Athletic superstars — or GOATs — share certain traits, according to a recent study. Knowing what they are may help you raise one, or more importantly, draft one.

Michael and Larry Jordan
Michael Jordan credits his older brother Larry (right) for making him a better basketball player. A new study suggests an older sibling is common among athletes that achieve at the highest levels. (Image: Dimitrios Kambouris/Getty)

When drafting a player, it may be as important to know if they have an older brother than their average yards per play. Likewise, if you want to raise an athletic superstar, you should plan for more than one child.

In a book released earlier this month — The Best: How Elite Athletes are Made — social scientist Mark Williams and sports writer Tim Wigmore teamed up identify and examine factors sports superstars share. The commonalities they found suggest that birth order, birth dates, and birth places matter significantly.

Sibling Rivalry Rules

Most notably, the GOAT study found one key is having an older sibling. Michael Jordan, for example, is inarguably one of the greatest basketball players of all time. He credits his brother Larry, 11 months older, for pushing him as a player — a critical relationship that Jordan cited extensively in the ESPN series “The Last Dance,”

Serena Williams and her older sister Venus compete on the courts in Compton in 1991 (Image: Paul Harris/Getty)

Growing up and competing with an older, stronger, sibling has helped a number of superstar athletes.

Serena Williams had Venus to contend with ever since they were children. Andre Agassi, who enjoyed more than 100 weeks in the mid-1990s as the #1 ranked player in the world, started playing tennis with his brother older brother Philip.

And think Peyton Manning was a better quarterback than his kid brother Eli? The eldest Manning child, Cooper, who also played football, might agree.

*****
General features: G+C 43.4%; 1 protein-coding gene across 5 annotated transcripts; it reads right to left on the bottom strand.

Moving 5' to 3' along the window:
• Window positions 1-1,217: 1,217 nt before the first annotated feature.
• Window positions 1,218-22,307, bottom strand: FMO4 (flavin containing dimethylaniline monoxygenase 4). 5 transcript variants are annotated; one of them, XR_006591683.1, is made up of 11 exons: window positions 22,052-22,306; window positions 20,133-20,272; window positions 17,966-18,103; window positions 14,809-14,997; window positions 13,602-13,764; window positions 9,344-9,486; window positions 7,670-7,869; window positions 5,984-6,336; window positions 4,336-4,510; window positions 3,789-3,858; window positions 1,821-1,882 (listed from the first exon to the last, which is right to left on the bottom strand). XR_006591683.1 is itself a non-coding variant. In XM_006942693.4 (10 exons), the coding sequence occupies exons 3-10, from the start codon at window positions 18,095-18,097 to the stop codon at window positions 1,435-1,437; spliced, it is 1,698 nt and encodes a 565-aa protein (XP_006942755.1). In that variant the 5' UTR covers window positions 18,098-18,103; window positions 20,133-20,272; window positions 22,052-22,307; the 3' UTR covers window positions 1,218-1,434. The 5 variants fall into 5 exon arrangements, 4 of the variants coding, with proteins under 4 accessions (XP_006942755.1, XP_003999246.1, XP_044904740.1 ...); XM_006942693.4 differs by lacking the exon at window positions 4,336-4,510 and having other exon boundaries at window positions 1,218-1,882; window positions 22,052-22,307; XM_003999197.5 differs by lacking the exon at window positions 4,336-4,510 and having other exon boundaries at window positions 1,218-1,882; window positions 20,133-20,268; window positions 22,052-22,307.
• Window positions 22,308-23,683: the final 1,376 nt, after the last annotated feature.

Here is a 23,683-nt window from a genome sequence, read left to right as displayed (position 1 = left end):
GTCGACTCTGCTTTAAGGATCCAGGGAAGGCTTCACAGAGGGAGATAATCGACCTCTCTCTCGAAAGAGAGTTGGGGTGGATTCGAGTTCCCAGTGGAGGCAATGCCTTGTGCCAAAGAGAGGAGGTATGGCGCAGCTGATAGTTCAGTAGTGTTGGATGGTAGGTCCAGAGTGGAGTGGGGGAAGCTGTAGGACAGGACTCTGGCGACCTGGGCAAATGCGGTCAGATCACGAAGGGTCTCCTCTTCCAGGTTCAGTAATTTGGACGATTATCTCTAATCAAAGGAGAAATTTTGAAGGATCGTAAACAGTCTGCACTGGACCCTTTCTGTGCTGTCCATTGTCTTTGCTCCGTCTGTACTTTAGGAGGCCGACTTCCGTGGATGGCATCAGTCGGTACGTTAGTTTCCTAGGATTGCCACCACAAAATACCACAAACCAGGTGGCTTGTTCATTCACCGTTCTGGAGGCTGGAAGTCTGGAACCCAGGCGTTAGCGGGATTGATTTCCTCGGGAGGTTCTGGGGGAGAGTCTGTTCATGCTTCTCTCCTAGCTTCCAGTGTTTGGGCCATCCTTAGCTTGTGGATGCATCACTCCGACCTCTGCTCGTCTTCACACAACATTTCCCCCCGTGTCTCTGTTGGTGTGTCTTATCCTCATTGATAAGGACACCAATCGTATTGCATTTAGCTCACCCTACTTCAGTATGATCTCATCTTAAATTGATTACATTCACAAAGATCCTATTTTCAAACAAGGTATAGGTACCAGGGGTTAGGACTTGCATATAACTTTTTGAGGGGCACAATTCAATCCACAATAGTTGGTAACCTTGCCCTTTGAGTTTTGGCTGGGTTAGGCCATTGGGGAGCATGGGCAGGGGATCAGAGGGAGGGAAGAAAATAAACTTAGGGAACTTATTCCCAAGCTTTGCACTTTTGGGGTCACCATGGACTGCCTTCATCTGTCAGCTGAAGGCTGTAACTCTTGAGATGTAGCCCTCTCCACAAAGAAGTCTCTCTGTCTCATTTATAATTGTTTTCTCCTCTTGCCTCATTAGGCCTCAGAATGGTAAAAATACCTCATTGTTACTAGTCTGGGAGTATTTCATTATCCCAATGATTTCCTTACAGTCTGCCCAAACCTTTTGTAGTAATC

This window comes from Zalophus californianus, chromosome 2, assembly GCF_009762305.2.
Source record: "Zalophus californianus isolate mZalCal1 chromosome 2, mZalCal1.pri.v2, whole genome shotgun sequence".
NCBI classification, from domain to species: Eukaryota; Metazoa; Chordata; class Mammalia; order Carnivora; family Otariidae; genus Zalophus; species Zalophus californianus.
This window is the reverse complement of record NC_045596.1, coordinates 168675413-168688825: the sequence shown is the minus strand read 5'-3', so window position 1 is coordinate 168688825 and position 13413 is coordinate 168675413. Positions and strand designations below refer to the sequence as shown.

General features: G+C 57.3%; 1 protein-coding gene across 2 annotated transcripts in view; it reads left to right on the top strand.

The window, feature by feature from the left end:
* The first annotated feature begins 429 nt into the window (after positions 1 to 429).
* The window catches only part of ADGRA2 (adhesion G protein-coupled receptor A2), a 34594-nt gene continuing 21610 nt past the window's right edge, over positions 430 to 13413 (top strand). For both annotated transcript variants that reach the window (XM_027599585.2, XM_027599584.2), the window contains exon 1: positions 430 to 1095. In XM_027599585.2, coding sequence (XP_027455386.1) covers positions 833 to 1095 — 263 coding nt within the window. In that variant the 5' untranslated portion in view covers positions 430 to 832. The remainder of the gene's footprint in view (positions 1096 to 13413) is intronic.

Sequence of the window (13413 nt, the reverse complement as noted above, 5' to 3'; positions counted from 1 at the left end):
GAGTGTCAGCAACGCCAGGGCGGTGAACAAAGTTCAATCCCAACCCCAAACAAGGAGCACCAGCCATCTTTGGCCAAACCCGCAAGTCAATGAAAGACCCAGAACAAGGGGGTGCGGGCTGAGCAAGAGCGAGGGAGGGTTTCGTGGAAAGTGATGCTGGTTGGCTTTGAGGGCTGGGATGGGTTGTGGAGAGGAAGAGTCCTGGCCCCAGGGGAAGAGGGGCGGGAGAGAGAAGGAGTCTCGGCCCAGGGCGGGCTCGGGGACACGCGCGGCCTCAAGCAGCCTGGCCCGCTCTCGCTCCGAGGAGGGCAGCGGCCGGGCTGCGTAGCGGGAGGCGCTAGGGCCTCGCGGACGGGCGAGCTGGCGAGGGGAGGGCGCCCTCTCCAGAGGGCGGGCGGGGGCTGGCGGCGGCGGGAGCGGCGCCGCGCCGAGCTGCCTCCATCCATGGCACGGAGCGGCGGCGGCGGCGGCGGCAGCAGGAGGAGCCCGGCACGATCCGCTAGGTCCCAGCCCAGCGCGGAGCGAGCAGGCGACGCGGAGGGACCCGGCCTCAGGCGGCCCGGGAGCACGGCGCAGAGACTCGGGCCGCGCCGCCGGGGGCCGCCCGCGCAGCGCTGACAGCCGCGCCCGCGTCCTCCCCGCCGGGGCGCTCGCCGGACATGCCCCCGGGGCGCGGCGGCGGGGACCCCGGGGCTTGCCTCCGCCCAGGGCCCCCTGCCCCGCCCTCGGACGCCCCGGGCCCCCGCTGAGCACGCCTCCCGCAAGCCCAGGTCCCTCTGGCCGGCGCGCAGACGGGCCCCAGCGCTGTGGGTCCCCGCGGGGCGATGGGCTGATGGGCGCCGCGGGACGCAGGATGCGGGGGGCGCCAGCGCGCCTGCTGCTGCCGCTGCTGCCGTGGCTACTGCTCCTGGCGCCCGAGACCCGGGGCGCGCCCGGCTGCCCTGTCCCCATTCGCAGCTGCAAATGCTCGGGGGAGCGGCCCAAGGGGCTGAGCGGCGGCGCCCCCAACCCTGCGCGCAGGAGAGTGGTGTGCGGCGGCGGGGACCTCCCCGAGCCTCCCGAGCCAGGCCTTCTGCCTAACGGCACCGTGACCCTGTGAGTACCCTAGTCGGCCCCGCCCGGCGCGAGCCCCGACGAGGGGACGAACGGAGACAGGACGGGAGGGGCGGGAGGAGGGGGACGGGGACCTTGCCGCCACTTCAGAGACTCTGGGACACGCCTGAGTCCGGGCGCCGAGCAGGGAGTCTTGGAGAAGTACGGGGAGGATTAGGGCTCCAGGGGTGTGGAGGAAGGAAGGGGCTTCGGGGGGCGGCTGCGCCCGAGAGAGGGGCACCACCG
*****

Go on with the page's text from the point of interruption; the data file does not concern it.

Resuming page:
“Study after study shows that younger siblings have a much greater chance of becoming an elite athlete than older siblings or only children,” Wigmore said in an interview with NPR’s Planet Money.

Luck of the Calendar

But according to data, GOATs don’t benefit from older classmates. Those born in July are usually the youngest in their grade. As a result, they tend to have a harder time both athletically and academically.

The “relative age effect” in sports has been identified by a number of previous studies. For instance, there are 20% more MLB players born in August than in July. Researchers at Freakonomics noted the same effect in European soccer. So, for those born near the school cutoff month, delaying enrollment a year could give an advantage.

However, there is also an observed underdog effect. Williams and Wigmore found that while athletes born late in their school year have a lower chance of turning pro, those who do make it have a higher chance of becoming “super-elites” and winning MVP awards. So when younger kids have to work harder to keep up with the bigger, stronger classmates, it can have similar effect as being pushed around by older siblings.

Location, Location, Location

The study also suggests that location has a lot to do with turning out a GOAT. Rural towns don’t necessarily have the resources to train a world-class athlete. Too often, young talent drops out or gets lost in large cities. Medium-sized cities, with a population between 50,000 and 100,000, seem to be the sweet spot.

Tiger Woods grew up in Cypress, California, which has a population of roughly 50,000. San Mateo, California, Tom Brady’s birthplace, has about 100,000 residents. The Canadian city of Brantford, Wayne Gretzky’s hometown, is also about 100,000 strong.

So if you’re looking to produce the next GOAT, you’ll have a better chance if you move to the suburbs, have a few kids, and don’t conceive them in October.

Leave a Reply

Your email address will not be published. Required fields are marked *